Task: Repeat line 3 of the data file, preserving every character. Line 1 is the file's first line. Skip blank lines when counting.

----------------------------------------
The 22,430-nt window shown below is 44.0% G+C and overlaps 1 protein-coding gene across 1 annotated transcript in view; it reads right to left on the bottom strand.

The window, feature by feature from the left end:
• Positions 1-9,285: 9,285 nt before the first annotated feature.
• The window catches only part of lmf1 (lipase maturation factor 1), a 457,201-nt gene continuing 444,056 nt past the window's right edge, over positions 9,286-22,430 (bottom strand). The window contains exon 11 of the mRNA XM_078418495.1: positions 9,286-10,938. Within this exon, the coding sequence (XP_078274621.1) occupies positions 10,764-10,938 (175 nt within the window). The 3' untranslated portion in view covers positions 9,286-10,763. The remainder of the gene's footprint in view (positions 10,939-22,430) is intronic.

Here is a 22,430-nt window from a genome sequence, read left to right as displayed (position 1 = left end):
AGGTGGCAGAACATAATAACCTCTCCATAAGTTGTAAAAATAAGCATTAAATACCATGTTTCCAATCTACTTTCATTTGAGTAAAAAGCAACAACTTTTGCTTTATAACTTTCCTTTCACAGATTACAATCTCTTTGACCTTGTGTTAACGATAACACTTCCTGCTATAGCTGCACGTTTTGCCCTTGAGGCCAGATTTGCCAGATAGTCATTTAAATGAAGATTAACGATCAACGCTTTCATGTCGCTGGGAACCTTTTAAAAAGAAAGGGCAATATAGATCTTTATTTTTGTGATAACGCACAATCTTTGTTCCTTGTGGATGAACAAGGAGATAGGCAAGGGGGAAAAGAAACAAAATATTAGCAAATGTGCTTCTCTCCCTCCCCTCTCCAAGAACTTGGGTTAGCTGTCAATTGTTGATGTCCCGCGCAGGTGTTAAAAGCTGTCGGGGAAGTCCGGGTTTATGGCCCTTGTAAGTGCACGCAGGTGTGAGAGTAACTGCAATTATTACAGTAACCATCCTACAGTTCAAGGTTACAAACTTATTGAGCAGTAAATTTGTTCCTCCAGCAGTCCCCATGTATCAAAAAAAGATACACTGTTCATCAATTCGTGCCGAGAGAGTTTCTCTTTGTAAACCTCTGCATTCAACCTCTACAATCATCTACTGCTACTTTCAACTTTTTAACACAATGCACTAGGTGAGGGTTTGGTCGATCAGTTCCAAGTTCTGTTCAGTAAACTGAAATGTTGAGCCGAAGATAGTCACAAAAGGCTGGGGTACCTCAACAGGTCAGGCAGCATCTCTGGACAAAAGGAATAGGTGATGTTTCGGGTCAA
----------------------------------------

• Positions 1-9,285: 9,285 nt before the first annotated feature.